Remember that what you are getting with that $20k booth is not an audience; but simply a meeting place with an audience. It’s up to you to nab them. Sometimes the logistics of just putting up a booth can be so exhausting and time-consuming that we never get around to inviting existing clients or prospects to come by and meet us face-to-face. Avoid this fate by launching targeted pre-event activities and promotions (Michael Thimmesch). Give attendees a reason to meet you.Email invitations to your current customers, prospects you have been talking to, and even your friends, family and well-wishers (asking them to pass on the message to people they would know). Go further with prospects that have a higher potential to close, and personally invite them, either by phone or a direct mail, and give them an event-specific offer. If you have access to a pre-registered attendee list, overlay that against your leads database and offer a personal demo or tour of your latest solutions. During the event, rent a meeting room and setup quality meetings with executives who are attending the event. Begin networking prior to and during the event and your meeting schedule will fill up quickly.

Use that booth space well. Not just to put up that blown-up logo, flyers, posters, product cartons, and staff peddling ‘free gifts’ (booth babes are another matter entirely). If you have lots of great content, put them to good use here. Offer mini-presentations in your booth at scheduled (and frequent) times, or offer that fresh new white paper your team has just completed, brimming with great ideas (our candidates, if we are exhibiting anytime soon, are here, here and here). Have your booth staff engage everyone walking by your booth by saying, "Would you like to attend one of our ten 15-minute mini-seminars about <fill in your choice solution here>?" or "Have you seen our latest White Paper?" This way you will get many more of the right people into your booth and boost your lead generation.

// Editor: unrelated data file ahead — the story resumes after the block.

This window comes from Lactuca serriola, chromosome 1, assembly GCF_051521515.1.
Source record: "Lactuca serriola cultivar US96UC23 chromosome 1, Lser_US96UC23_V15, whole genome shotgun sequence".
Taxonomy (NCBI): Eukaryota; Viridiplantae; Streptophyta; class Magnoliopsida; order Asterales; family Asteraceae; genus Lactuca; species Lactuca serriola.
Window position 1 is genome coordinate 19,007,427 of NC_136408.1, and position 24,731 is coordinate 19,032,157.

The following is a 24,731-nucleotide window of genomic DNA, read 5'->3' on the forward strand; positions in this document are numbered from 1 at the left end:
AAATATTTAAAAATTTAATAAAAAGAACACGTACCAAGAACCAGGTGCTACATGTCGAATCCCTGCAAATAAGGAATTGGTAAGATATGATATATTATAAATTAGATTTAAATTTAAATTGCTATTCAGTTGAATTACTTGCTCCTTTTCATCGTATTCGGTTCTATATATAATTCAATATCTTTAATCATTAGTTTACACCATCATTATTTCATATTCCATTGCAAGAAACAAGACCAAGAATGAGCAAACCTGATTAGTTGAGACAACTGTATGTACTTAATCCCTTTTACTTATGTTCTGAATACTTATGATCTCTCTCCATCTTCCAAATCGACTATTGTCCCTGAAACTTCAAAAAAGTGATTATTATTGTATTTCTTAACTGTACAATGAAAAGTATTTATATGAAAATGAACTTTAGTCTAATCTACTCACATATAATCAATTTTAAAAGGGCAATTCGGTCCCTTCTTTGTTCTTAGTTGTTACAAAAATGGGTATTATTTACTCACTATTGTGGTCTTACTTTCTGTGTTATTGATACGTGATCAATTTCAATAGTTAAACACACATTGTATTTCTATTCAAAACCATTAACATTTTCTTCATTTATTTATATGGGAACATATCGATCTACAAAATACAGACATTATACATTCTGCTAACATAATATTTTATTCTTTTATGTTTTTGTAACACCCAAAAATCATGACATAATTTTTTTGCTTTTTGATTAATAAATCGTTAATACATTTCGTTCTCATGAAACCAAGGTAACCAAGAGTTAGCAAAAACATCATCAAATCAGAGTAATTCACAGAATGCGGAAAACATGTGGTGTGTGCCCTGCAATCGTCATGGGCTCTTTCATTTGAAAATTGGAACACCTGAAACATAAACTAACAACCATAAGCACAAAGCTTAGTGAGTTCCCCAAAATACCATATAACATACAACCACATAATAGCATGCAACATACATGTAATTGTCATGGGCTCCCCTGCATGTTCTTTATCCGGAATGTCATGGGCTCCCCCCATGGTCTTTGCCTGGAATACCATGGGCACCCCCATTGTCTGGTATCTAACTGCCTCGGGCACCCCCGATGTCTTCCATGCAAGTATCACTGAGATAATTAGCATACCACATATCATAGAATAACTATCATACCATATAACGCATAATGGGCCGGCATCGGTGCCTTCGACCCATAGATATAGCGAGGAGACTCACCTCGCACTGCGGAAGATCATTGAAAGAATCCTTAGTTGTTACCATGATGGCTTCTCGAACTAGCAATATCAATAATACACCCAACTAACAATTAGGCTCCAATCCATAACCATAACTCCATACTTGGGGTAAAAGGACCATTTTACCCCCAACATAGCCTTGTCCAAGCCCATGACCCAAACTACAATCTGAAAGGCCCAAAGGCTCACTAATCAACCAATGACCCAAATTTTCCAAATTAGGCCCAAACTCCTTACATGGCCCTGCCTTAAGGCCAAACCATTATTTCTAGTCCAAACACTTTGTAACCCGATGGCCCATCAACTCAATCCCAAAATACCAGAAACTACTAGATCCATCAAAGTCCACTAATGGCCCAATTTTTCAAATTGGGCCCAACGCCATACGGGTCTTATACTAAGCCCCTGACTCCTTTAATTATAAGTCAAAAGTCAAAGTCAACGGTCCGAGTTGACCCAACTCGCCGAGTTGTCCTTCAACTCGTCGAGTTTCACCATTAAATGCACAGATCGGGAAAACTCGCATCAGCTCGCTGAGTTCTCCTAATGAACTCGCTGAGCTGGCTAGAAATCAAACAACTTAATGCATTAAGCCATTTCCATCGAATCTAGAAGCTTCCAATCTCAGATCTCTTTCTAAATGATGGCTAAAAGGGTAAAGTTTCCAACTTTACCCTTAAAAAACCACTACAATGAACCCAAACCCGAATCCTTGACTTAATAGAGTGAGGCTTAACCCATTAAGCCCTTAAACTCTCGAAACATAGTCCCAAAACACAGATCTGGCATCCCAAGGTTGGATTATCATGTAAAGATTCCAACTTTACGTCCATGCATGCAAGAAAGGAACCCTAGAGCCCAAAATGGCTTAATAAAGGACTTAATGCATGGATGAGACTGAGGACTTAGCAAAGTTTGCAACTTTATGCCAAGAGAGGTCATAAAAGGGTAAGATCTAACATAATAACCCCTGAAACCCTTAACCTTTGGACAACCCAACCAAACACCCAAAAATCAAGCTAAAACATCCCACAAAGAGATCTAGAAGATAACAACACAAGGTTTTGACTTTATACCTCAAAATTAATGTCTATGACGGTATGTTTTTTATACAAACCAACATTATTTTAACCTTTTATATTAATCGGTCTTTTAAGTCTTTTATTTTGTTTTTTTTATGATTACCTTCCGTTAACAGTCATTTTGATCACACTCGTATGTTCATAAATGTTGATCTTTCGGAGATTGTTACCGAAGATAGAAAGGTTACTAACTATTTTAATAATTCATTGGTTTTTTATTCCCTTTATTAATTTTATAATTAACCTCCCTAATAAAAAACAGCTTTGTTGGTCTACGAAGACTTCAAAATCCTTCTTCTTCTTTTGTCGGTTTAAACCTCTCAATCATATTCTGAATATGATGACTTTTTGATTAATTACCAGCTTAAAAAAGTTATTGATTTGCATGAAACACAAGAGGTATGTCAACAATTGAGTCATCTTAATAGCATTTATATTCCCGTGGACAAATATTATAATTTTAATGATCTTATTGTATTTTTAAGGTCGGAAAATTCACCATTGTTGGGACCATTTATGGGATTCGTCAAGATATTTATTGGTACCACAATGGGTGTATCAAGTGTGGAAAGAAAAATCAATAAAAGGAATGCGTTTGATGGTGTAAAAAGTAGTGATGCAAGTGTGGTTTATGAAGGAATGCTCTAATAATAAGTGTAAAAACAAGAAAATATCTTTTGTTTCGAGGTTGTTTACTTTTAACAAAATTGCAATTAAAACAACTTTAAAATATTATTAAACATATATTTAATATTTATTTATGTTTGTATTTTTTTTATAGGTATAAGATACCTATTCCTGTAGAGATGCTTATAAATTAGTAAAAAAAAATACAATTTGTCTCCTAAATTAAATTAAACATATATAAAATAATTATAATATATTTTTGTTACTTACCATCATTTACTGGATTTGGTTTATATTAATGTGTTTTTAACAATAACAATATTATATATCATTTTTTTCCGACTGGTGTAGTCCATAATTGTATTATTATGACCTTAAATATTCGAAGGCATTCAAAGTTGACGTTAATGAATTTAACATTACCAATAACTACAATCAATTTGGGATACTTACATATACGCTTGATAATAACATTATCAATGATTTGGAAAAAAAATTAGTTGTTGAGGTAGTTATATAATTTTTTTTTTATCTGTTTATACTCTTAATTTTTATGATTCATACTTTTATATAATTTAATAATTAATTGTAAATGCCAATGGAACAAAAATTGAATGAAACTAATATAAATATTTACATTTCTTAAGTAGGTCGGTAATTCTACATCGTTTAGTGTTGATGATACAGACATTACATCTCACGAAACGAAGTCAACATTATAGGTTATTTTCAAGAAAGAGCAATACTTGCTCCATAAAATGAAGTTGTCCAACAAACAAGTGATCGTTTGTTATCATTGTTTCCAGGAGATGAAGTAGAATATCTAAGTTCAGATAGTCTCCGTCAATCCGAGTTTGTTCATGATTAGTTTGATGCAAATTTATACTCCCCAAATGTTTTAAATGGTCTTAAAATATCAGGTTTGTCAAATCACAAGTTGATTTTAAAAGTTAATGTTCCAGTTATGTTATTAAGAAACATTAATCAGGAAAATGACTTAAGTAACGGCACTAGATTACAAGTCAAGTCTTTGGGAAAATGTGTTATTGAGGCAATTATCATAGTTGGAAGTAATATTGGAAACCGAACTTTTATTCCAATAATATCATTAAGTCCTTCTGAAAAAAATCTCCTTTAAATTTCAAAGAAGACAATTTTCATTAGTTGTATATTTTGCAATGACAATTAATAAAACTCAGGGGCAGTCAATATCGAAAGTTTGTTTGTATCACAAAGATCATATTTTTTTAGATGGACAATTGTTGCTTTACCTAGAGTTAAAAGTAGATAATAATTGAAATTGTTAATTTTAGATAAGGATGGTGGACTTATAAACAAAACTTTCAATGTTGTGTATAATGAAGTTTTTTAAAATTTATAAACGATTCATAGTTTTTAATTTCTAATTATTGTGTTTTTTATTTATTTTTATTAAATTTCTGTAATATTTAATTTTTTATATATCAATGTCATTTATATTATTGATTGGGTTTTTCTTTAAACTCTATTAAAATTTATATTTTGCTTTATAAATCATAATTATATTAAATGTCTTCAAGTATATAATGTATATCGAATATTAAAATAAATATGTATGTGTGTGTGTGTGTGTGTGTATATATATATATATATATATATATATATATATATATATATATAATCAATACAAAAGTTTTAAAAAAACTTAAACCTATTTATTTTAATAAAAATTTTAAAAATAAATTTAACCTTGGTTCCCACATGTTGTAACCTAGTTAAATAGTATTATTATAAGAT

Cull ruthlessly. Every event organizer will claim their event to be the event of the year and wants you to be there. You don’t need to. Create a ‘scorecard’ or decision matrix of sorts to assess whether it’s worth attending. Factors for consideration could include, event pedigree and reputation, target audience, whether’ it’s a fit for your offerings, timing (if you have a new product to launch, doing so at an event is usually a good idea for maximum exposure), and of course COST. But be intelligent about assessing costs. Return on investment (ROI) should also be considered. Go to those shows where historically the returns of participating/exhibiting/ attending far outweigh the costs of doing so. In other words, a low-cost tradeshow may not be the right one to go to if it turns up poor quality leads. Similarly a high-pedigree event may not fit the bill if its delegates will be total strangers to your products. Remember the efforts involved in participating are more or less the same, regardless of the event. Determine where you will reap maximum benefits.

There is of course an alternative to attending an event. And a pretty bold one at that. Hold your own! And you don’t need to do it at Suntec Convention Centre. Your office, or a casual place that has great food and drink (Salesforce Singapore does a great job with this) can be just as good and foster much greater intimacy between you and the attendees. Or go online. Hold a webinar (some great tips here), and get invite reputable folk to be guest speakers (for a goodwill fee). Use your social media channels to spur attendance and voila, you have your own event!

We think these are useful things to consider before committing to an event. Once you have decided to go, have a blast, and enjoy yourself. That’s the only way you can get over the sheer strain of being on your feet all day (we would know). Do weigh in with your thoughts and comments.



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About the author

Asuthosh
Asuthosh

Asuthosh has had an all-encompassing stint in GetIT, from projects to account management, consulting, business development and client relationships. His sense of storytelling coupled with Engineering background enables him to design marketing solutions and convey a wide range of information across a wide audience spectrum.